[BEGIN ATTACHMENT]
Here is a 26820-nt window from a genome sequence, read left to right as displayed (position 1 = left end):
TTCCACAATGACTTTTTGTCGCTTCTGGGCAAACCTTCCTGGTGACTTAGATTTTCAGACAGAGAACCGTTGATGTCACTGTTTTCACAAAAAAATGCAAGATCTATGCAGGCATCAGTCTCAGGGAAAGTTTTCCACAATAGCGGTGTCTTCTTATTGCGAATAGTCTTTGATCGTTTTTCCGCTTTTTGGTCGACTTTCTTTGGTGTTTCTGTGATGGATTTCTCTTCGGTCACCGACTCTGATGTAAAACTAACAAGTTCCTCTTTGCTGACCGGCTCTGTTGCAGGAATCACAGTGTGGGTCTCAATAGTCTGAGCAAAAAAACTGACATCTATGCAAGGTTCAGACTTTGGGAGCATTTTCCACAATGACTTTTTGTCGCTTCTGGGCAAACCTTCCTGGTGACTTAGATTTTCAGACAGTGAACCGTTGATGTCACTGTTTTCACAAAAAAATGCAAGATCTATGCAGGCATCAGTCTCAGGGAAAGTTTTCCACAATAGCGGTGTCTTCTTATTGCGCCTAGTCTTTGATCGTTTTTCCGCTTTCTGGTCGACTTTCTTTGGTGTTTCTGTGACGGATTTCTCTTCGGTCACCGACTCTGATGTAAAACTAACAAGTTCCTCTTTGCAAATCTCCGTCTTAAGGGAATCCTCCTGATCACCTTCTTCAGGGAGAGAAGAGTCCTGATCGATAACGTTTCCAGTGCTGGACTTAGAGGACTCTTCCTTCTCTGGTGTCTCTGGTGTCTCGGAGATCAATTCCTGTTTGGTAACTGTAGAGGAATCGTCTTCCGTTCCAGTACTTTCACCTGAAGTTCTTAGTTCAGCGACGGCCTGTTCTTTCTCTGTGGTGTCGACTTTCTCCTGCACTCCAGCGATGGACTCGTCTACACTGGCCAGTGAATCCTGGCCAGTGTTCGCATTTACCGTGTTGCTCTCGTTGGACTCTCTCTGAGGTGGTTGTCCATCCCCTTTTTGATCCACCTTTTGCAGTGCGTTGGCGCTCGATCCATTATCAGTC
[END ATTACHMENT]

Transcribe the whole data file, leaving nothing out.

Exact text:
Here is a 26820-nt window from a genome sequence, read left to right as displayed (position 1 = left end):
TTCCACAATGACTTTTTGTCGCTTCTGGGCAAACCTTCCTGGTGACTTAGATTTTCAGACAGAGAACCGTTGATGTCACTGTTTTCACAAAAAAATGCAAGATCTATGCAGGCATCAGTCTCAGGGAAAGTTTTCCACAATAGCGGTGTCTTCTTATTGCGAATAGTCTTTGATCGTTTTTCCGCTTTTTGGTCGACTTTCTTTGGTGTTTCTGTGATGGATTTCTCTTCGGTCACCGACTCTGATGTAAAACTAACAAGTTCCTCTTTGCTGACCGGCTCTGTTGCAGGAATCACAGTGTGGGTCTCAATAGTCTGAGCAAAAAAACTGACATCTATGCAAGGTTCAGACTTTGGGAGCATTTTCCACAATGACTTTTTGTCGCTTCTGGGCAAACCTTCCTGGTGACTTAGATTTTCAGACAGTGAACCGTTGATGTCACTGTTTTCACAAAAAAATGCAAGATCTATGCAGGCATCAGTCTCAGGGAAAGTTTTCCACAATAGCGGTGTCTTCTTATTGCGCCTAGTCTTTGATCGTTTTTCCGCTTTCTGGTCGACTTTCTTTGGTGTTTCTGTGACGGATTTCTCTTCGGTCACCGACTCTGATGTAAAACTAACAAGTTCCTCTTTGCAAATCTCCGTCTTAAGGGAATCCTCCTGATCACCTTCTTCAGGGAGAGAAGAGTCCTGATCGATAACGTTTCCAGTGCTGGACTTAGAGGACTCTTCCTTCTCTGGTGTCTCTGGTGTCTCGGAGATCAATTCCTGTTTGGTAACTGTAGAGGAATCGTCTTCCGTTCCAGTACTTTCACCTGAAGTTCTTAGTTCAGCGACGGCCTGTTCTTTCTCTGTGGTGTCGACTTTCTCCTGCACTCCAGCGATGGACTCGTCTACACTGGCCAGTGAATCCTGGCCAGTGTTCGCATTTACCGTGTTGCTCTCGTTGGACTCTCTCTGAGGTGGTTGTCCATCCCCTTTTTGATCCACCTTTTGCAGTGCGTTGGCGCTCGATCCATTATCAGTC